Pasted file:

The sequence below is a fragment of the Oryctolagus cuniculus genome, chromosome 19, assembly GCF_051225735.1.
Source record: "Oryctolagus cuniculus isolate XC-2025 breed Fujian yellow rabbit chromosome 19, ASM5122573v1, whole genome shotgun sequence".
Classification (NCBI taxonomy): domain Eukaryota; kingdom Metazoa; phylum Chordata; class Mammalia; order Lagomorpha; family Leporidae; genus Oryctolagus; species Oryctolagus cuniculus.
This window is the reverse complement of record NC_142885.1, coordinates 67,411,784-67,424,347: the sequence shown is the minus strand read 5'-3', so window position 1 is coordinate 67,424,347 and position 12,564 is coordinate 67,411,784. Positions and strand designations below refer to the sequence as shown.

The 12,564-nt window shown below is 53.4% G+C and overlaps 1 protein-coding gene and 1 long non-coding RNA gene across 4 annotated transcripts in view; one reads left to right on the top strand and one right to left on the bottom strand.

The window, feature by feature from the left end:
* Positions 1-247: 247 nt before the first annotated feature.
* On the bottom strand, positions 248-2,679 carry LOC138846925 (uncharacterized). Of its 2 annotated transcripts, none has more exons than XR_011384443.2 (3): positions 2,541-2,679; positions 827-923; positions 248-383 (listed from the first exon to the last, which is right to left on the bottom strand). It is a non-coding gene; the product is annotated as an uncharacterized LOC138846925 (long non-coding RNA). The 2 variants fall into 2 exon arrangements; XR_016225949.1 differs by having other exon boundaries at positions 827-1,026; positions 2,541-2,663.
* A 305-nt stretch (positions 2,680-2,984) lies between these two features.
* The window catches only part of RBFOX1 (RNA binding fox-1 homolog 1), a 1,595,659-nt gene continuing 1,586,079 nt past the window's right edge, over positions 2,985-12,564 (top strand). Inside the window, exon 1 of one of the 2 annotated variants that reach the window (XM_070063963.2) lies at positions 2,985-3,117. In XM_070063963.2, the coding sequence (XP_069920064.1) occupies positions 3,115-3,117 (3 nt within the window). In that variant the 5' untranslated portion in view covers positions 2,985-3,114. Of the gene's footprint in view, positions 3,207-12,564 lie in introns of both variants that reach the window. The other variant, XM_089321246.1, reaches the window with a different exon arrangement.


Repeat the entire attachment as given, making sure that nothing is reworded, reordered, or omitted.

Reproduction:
The sequence below is a fragment of the Oryctolagus cuniculus genome, chromosome 19, assembly GCF_051225735.1.
Source record: "Oryctolagus cuniculus isolate XC-2025 breed Fujian yellow rabbit chromosome 19, ASM5122573v1, whole genome shotgun sequence".
Classification (NCBI taxonomy): domain Eukaryota; kingdom Metazoa; phylum Chordata; class Mammalia; order Lagomorpha; family Leporidae; genus Oryctolagus; species Oryctolagus cuniculus.
This window is the reverse complement of record NC_142885.1, coordinates 67,411,784-67,424,347: the sequence shown is the minus strand read 5'-3', so window position 1 is coordinate 67,424,347 and position 12,564 is coordinate 67,411,784. Positions and strand designations below refer to the sequence as shown.

The 12,564-nt window shown below is 53.4% G+C and overlaps 1 protein-coding gene and 1 long non-coding RNA gene across 4 annotated transcripts in view; one reads left to right on the top strand and one right to left on the bottom strand.

The window, feature by feature from the left end:
* Positions 1-247: 247 nt before the first annotated feature.
* On the bottom strand, positions 248-2,679 carry LOC138846925 (uncharacterized). Of its 2 annotated transcripts, none has more exons than XR_011384443.2 (3): positions 2,541-2,679; positions 827-923; positions 248-383 (listed from the first exon to the last, which is right to left on the bottom strand). It is a non-coding gene; the product is annotated as an uncharacterized LOC138846925 (long non-coding RNA). The 2 variants fall into 2 exon arrangements; XR_016225949.1 differs by having other exon boundaries at positions 827-1,026; positions 2,541-2,663.
* A 305-nt stretch (positions 2,680-2,984) lies between these two features.
* The window catches only part of RBFOX1 (RNA binding fox-1 homolog 1), a 1,595,659-nt gene continuing 1,586,079 nt past the window's right edge, over positions 2,985-12,564 (top strand). Inside the window, exon 1 of one of the 2 annotated variants that reach the window (XM_070063963.2) lies at positions 2,985-3,117. In XM_070063963.2, the coding sequence (XP_069920064.1) occupies positions 3,115-3,117 (3 nt within the window). In that variant the 5' untranslated portion in view covers positions 2,985-3,114. Of the gene's footprint in view, positions 3,207-12,564 lie in introns of both variants that reach the window. The other variant, XM_089321246.1, reaches the window with a different exon arrangement.